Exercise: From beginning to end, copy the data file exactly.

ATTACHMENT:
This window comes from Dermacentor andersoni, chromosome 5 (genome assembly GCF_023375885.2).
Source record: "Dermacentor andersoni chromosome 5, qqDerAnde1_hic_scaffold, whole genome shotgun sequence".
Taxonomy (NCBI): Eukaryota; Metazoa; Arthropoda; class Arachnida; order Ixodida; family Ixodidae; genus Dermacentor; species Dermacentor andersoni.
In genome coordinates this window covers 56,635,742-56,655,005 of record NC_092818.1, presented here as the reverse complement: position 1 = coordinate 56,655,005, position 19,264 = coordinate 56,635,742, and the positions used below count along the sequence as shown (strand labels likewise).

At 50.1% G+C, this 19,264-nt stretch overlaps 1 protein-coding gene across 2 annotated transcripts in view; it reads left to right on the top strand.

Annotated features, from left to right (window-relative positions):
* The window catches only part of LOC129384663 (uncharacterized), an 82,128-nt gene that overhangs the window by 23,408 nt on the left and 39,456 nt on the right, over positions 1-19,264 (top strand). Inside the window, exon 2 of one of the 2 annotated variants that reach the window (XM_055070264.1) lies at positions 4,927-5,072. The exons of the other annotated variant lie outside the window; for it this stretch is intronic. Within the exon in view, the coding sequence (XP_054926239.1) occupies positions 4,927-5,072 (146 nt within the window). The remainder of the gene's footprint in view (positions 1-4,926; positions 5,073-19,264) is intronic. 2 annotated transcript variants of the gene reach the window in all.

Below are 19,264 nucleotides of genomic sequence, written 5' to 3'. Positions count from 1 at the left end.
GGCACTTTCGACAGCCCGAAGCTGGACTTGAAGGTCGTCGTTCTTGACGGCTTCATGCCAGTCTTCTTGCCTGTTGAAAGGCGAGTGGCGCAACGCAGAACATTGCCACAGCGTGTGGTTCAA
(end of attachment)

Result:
This window comes from Dermacentor andersoni, chromosome 5 (genome assembly GCF_023375885.2).
Source record: "Dermacentor andersoni chromosome 5, qqDerAnde1_hic_scaffold, whole genome shotgun sequence".
Taxonomy (NCBI): Eukaryota; Metazoa; Arthropoda; class Arachnida; order Ixodida; family Ixodidae; genus Dermacentor; species Dermacentor andersoni.
In genome coordinates this window covers 56,635,742-56,655,005 of record NC_092818.1, presented here as the reverse complement: position 1 = coordinate 56,655,005, position 19,264 = coordinate 56,635,742, and the positions used below count along the sequence as shown (strand labels likewise).

At 50.1% G+C, this 19,264-nt stretch overlaps 1 protein-coding gene across 2 annotated transcripts in view; it reads left to right on the top strand.

Annotated features, from left to right (window-relative positions):
* The window catches only part of LOC129384663 (uncharacterized), an 82,128-nt gene that overhangs the window by 23,408 nt on the left and 39,456 nt on the right, over positions 1-19,264 (top strand). Inside the window, exon 2 of one of the 2 annotated variants that reach the window (XM_055070264.1) lies at positions 4,927-5,072. The exons of the other annotated variant lie outside the window; for it this stretch is intronic. Within the exon in view, the coding sequence (XP_054926239.1) occupies positions 4,927-5,072 (146 nt within the window). The remainder of the gene's footprint in view (positions 1-4,926; positions 5,073-19,264) is intronic. 2 annotated transcript variants of the gene reach the window in all.

Below are 19,264 nucleotides of genomic sequence, written 5' to 3'. Positions count from 1 at the left end.
GGCACTTTCGACAGCCCGAAGCTGGACTTGAAGGTCGTCGTTCTTGACGGCTTCATGCCAGTCTTCTTGCCTGTTGAAAGGCGAGTGGCGCAACGCAGAACATTGCCACAGCGTGTGGTTCAA